Ground has been broken on the 1,100-room MGM Grand Ho Tram, a casino resort in southwest Vietnam, part of a US$4.2 billion, multiproperty beachfront development known as the Ho Tram Strip, along the South China Sea. Asian Coast Development Ltd. will own and finance the resort, which will be operated by MGM Mirage. To open in 2011, the property will include "high-tech meeting space," gaming and entertainment facilities, restaurants and nightlife spots, a spa, luxury retail, and an 18-hole championship golf course designed by Greg Norman. The MGM Grand Ho Tram is one of five resorts being developed on the Strip by ACDL.
Last week, Osceola County (Fla.) commissioners unanimously approved a deal with separate developers to add a 350,000-square-foot convention center and 594 new hotel rooms to the Gaylord Palms Resort & Convention Center, and to build a 175,000-square-foot conference center and a four-star, 500-room hotel at ChampionsGate Golf Club. The county will contribute $120 million of tourist tax revenues to the two developments, which tentatively will open in February 2014.
On Wednesday, The Borgata Hotel Casino and Spa in Atlantic City laid off 5 percent of its work force (approximately 400 people). Rob Stillwell, a spokesperson for co-owner Boyd Gaming, said the layoffs, the first in the casino's history, were made because of the economy. The layoffs affected salaried and non-salaried employees in all departments and included workers at The Water Club Hotel, the Borgata's nongaming hotel that opened this summer. According to Stillwell, "The cuts would have been deeper without the Water Club's revenues." When asked if further layoffs were possible, he told M&C, "We tried to do the cuts swiftly at once, so we don't have to go there again." But if the declines continue, he added, the company might have to revisit the situation.
On Monday, Gaylord Entertainment announced it has canceled plans to build a $1 billion, 32-acre resort and convention center in Southern California's Chula Vista, citing "prolonged planning and approval processes, a complicated regulatory and legal structure, and excessive off-site infrastructure costs." Although people likely will attribute the project's demise to the weakened economy, company officials emphasized that "the complexity and costs of the project were the main drivers of this decision." The resort would have featured 1,500 to 2,000 hotel rooms, meeting space, retail shops, a spa, six restaurants and a rooftop bar.
The International Association of Conference Centers has upgraded its Universal Criteria and Recommended Guidelines with 11 new technology standards and a number of new technological guidelines for its member properties. The changes are outlined in a white paper, "Design for Great Technology," which gives recommendations for basic, medium and high levels of conference technology; the technical details are available at iacconline.org/content/files/TechDesignOnline.pdf. The basic-level requirements have been incorporated into the Universal Criteria and will be part of member audits beginning in 2009.
LodgeWorks LP is stepping into the boutique hotel market with the launch of a new chain, Avia Hotels. Avia properties will be 70- to 160-room upscale hotels with facilities for small to midsize conferences and special events. Each property will offer the Avia Kitchen, an informal chef's kitchen environment specializing in small dishes and tastings to showcase local and regional cuisine and fresh produce; a refreshment bar selling Dean & DeLuca products; and the Wine Bar, offering a selection of small-production wines from California and the Northwest, as well as microbrew beers. Opening in January 2009 is the 151-room Avia Savannah, Ga., to be followed in midyear by the 138-room Avia Long Beach and the 141-room Avia Napa, both in California.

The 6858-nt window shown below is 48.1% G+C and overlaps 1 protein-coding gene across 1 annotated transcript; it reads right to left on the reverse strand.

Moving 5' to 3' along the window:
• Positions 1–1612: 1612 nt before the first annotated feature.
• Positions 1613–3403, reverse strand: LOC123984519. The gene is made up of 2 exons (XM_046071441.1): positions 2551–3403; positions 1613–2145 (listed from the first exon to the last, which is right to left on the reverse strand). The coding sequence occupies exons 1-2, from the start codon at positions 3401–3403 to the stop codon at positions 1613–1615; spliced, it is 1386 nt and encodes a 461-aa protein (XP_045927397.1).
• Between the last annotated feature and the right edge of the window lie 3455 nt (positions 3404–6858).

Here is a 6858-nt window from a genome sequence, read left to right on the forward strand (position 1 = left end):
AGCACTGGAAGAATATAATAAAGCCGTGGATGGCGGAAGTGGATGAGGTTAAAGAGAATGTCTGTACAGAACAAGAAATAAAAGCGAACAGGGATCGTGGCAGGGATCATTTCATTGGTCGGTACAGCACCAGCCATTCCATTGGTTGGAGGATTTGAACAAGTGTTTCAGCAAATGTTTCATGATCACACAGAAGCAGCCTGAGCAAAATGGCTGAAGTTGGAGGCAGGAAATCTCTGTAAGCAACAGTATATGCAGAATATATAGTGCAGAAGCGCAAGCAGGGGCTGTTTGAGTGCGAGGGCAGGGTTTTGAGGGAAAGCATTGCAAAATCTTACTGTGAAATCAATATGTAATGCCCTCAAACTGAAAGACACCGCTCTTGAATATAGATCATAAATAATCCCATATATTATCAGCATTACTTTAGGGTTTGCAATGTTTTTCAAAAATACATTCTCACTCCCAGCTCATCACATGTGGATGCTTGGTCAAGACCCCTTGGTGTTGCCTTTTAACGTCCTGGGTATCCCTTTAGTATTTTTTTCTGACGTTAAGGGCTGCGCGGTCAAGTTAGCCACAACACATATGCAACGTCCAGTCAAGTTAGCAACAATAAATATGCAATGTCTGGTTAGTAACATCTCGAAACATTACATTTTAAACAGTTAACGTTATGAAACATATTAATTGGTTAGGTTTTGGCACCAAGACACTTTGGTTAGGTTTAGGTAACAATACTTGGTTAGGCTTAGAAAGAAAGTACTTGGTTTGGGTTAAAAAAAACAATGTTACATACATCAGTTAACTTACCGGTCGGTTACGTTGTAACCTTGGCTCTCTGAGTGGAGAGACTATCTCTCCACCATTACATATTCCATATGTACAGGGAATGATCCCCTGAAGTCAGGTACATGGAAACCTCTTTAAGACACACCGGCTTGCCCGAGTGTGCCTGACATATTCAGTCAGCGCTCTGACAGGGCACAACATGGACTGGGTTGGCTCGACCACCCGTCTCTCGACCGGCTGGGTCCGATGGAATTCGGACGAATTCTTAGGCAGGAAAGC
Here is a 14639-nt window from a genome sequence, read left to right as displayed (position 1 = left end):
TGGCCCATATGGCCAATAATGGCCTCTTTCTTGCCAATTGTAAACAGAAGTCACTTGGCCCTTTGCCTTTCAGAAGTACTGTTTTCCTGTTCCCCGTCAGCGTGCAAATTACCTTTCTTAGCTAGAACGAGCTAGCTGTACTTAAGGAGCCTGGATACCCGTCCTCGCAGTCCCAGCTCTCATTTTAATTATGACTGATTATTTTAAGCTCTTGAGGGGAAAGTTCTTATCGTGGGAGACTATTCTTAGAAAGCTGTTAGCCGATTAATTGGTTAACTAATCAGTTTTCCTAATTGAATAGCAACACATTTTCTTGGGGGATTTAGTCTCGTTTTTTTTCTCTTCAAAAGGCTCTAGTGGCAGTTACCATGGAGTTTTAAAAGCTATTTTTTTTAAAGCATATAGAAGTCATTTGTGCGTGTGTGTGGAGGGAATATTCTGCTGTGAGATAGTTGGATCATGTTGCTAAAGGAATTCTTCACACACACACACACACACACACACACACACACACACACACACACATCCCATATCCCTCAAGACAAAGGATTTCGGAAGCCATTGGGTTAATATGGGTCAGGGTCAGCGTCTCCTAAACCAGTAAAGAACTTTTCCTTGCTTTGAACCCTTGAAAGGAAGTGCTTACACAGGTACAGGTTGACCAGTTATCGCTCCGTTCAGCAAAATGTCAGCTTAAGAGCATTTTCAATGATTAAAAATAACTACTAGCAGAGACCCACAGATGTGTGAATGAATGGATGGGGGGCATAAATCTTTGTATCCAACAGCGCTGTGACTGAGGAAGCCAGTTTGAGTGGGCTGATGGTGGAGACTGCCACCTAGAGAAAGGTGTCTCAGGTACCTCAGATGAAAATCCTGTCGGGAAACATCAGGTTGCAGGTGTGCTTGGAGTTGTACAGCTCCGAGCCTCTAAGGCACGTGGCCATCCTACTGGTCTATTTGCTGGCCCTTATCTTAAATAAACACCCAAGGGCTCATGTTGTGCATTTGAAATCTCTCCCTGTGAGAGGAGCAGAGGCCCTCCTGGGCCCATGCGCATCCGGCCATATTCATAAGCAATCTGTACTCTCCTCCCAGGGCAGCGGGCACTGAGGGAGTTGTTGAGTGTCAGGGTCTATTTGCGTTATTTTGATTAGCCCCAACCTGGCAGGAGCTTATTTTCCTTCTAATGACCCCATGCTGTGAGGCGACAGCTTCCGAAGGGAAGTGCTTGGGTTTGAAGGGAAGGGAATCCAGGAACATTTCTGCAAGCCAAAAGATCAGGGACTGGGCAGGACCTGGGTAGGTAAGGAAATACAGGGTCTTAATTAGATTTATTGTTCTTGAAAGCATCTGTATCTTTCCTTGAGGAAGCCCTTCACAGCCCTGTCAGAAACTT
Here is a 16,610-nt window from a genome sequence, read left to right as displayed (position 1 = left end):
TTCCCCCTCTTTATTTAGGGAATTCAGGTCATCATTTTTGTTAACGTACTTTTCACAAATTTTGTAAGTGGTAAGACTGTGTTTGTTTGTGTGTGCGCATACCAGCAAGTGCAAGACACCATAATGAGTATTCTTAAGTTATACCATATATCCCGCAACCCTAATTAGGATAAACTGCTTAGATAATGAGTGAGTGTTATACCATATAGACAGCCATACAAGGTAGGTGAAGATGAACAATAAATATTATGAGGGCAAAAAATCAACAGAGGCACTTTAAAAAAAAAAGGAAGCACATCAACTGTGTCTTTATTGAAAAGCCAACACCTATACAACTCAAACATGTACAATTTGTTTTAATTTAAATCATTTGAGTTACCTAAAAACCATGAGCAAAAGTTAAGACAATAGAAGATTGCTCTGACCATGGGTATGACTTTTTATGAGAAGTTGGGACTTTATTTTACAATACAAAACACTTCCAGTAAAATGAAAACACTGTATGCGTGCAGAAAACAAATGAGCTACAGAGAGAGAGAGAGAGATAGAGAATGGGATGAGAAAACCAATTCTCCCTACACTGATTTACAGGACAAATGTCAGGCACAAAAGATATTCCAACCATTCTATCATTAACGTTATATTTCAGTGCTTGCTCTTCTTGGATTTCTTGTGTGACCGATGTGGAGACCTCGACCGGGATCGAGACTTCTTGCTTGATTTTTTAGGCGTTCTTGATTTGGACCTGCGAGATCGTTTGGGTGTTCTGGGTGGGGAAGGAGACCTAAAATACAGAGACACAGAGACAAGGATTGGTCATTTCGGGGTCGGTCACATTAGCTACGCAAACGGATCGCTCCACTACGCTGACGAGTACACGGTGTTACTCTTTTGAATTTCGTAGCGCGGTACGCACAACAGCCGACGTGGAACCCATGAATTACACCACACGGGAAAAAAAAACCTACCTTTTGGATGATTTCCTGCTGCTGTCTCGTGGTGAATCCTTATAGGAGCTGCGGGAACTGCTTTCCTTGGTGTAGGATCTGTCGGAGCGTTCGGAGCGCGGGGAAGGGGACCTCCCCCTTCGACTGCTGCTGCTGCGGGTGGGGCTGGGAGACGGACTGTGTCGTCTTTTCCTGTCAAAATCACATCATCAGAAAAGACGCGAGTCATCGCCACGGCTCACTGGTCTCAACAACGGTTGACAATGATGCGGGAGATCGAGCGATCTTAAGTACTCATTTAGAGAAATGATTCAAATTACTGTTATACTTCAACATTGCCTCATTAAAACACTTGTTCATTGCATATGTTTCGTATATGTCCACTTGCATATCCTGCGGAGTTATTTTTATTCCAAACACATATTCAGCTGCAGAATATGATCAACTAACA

StarCite founder John Pino has launched i-Meet, a free social networking community for planners, featuring blogs, videos, groups and more. While in beta testing, the site (i-meet.com) has signed up about 2,000 members in 47 countries. Pino introduces the site with a video available on YouTube (www.youtube.com/watch?v=PIv8t4NUMOs).
The Hong Kong government has established the Meetings and Exhibitions Hong Kong office, a new division within the Hong Kong Tourism Board designed to be a one-stop shop for meeting planners and the driving force behind new partnerships within the local hospitality community that will benefit planners. In addition to regular budgetary allowances for tourism, the government pledged US$19 million over the next five years to support MEHK. "Our competitors are already setting up dedicated MICE bureaus and rolling out incentive schemes to entice events," HKTB chairman James Tien said in a statement. "We must ensure that Hong Kong maintain its lead over our regional rivals."
Three U.S. airports will unveil new runways on Thursday, all designed to increase capacity as well as reduce delays, particularly in low-visibility conditions. Chicago's O'Hare airport will open a new runway and air traffic control tower, part of a $6.6 billion modernization project; it's the first runway to open at O'Hare since 1971. Seattle-Tacoma's new $1 billion, 8,500-foot runway will be the airport's third, while the new $355 million, 9,400-foot runway at Dulles International Airport, in Washington, D.C., is that airport's fourth.